Let’s talk games. Game developers constantly struggle to balance mechanics and story. Too little plot makes for a monotonous, soulless game, and too little mechanics (game play design, controls, physics engine, etc.) makes for a type of low-grade, minimally-interactive film. Portal 2 straddles the two perfectly, blending a compelling story, engaging characters, and whip-smart dialogue with innovative gameplay and challenging levels.
At its heart, Portal 2 is a Sunday-newspaper puzzle game. But unlike Sudoku, Portal 2’s design compels the player to change the way she looks at the world—rather than just overcoming obstacles, she must discover how to manipulate them to accomplish her own goal.
While the puzzles themselves are interesting in their own right, it’s the incorporation of the game’s incredible physics engine that makes the puzzles stretch the player’s paradigm. The base principle of the portals is that momentum is perfectly exchanged between the two—or, as GLaDOS explains in the first Portal, “speedy thing goes in, speedy thing comes out.” This simple concept begins as a fall through one portal on the floor to be launched out of the other on the wall, to one memorably complex level of gel throwing, companion-cube juggling, and painstakingly timing running, falling, launching, and avoiding bullets. These concepts of jumping, moving through portals, button pushing, momentum redirecting, and more are logically introduced and gradually complicated as the player increases in familiarity and skill.
The story isn’t merely nice wrapping paper to the mechanics of the game either; it’s an integral part to the design. Wheatley, initially introduced as your guide to learning the controls, evolves into your antagonist and GLaDOS is humanized (literally) by being degraded to a wired potato (it makes sense, trust me). There are few games with iconic lines and even fewer with entire exchanges of dialogue that are widely known, but Portal 2 has several. Cave Johnson’s lemon speech, voiced by the talented J.K. Simmons(https://youtu.be/NyLUU3O4zW8)is not only legendary but reveals essential plot information while giving the player a good laugh. With only two true cutscenes to speak of, the line between narration and gameplay is nonexistent, actively involving the player in every event of the plot. Not to mention that the post-apocalyptic story also has strong themes of throwing off repressive regimes and systems to allow a brutalized nature (here taking the form of the laws of physics, human compassion, and a well-positioned moon) to breakdown and reclaim society. Portal 2 has character development, critically intriguing writing, and a protagonist that the player can easily inhabit, inserting themselves directly into the game.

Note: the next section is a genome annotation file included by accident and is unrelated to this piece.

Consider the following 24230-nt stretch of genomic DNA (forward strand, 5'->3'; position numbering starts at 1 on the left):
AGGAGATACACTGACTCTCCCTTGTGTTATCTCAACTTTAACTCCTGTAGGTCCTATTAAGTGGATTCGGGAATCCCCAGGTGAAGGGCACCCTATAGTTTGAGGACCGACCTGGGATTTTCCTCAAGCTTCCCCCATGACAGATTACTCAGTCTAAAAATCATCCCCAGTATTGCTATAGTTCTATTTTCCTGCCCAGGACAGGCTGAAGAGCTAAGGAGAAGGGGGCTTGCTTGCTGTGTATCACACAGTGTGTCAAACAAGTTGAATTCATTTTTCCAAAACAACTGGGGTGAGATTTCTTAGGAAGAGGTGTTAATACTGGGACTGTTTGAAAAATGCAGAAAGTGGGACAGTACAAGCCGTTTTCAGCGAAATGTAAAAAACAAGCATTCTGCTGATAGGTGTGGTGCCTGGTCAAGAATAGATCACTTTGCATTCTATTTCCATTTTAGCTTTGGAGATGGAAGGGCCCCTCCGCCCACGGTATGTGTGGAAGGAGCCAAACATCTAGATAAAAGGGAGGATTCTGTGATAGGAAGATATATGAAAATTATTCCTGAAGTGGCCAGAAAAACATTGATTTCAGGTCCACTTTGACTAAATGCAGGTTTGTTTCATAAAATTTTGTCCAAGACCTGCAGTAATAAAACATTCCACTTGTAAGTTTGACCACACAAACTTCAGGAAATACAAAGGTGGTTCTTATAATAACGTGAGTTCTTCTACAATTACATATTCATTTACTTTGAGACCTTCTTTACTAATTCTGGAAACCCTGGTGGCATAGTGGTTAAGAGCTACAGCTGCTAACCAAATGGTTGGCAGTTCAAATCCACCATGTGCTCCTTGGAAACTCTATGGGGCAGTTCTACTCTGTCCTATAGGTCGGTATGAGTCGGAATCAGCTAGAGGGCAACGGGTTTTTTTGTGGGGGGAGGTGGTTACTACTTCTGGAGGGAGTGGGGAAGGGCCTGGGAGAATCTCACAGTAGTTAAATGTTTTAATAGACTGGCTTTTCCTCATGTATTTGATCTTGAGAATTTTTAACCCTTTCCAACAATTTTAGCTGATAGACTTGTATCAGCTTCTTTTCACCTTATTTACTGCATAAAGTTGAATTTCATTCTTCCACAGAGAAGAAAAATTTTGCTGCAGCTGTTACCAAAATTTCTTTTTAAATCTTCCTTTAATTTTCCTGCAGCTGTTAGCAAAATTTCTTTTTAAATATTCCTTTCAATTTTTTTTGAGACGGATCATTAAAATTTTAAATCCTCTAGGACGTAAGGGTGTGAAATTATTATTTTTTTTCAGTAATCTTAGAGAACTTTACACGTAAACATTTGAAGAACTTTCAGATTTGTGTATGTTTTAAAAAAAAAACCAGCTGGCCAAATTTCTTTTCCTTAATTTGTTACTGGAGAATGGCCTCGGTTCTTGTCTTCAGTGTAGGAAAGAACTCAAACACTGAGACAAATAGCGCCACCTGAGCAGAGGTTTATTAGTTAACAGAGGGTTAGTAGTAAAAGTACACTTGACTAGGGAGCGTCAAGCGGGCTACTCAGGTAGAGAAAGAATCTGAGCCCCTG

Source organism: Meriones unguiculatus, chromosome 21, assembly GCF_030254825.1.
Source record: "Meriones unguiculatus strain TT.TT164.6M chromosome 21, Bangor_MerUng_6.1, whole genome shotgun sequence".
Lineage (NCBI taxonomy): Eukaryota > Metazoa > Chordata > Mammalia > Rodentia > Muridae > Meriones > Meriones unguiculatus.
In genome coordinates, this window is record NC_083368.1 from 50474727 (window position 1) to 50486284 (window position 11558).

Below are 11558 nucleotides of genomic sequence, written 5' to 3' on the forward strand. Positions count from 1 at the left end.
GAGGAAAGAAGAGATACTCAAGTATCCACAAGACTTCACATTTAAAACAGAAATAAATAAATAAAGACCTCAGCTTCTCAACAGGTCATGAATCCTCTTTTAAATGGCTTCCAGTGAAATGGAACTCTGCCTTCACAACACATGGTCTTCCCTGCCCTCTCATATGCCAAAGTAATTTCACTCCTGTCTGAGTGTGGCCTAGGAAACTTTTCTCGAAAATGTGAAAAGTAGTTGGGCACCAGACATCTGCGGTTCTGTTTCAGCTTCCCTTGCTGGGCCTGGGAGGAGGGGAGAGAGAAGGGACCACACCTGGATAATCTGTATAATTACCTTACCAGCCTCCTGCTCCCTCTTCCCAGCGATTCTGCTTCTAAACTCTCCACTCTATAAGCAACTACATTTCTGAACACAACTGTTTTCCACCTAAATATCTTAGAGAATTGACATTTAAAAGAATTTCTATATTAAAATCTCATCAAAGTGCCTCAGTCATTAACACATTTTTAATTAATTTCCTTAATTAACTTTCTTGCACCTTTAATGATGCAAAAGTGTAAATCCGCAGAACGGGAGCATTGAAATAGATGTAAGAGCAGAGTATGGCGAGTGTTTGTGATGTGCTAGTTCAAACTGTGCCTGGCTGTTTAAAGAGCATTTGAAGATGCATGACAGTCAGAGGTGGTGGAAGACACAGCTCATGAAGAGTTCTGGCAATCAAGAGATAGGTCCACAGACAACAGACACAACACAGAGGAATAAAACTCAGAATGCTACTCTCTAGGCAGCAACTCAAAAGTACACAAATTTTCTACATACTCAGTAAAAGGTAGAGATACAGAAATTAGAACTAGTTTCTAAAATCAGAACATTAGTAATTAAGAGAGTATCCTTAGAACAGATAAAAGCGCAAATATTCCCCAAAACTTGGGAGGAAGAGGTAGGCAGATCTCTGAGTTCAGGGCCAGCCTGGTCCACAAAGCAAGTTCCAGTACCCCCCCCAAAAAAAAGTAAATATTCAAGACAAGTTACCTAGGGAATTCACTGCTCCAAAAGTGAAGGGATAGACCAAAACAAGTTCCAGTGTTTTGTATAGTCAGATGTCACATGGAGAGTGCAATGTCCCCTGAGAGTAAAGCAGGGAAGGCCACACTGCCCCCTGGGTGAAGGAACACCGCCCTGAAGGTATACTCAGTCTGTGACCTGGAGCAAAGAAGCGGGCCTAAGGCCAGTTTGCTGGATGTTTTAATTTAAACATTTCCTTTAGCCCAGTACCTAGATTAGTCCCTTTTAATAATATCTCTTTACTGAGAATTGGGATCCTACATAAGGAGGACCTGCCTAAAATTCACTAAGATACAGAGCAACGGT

This balance and integration of mechanics and story makes Portal 2 a puzzle game with an unusually high replayability, an essential aspect to critically designed games. The versatility of the puzzle design and the dialogue Easter eggs prevent players from setting it down after solving it once. A unique feature that increases the replay value is the cooperation campaign that is completely separate from the single-player campaign, featuring two new characters whose story runs tangent to the single-player storyline. These two characters influence key events in the main storyline in interesting and hilarious ways, but more importantly the addition of another player adds a completely new mechanical dimension to solving the levels—twice the portals requires twice the cooperation and brainpower needed to solve the puzzle.
Portal 2’s originality stems from its integration of mechanics and story. Its structure, design, and handling of plot is truly innovative and provides quality, mentally rigorous hours of gameplay beyond a single playthrough. Portal 2 is a beautifully designed game that encourages players to exercise their brains, learn to cooperate with others, and think outside the box.
By Amanda Barwick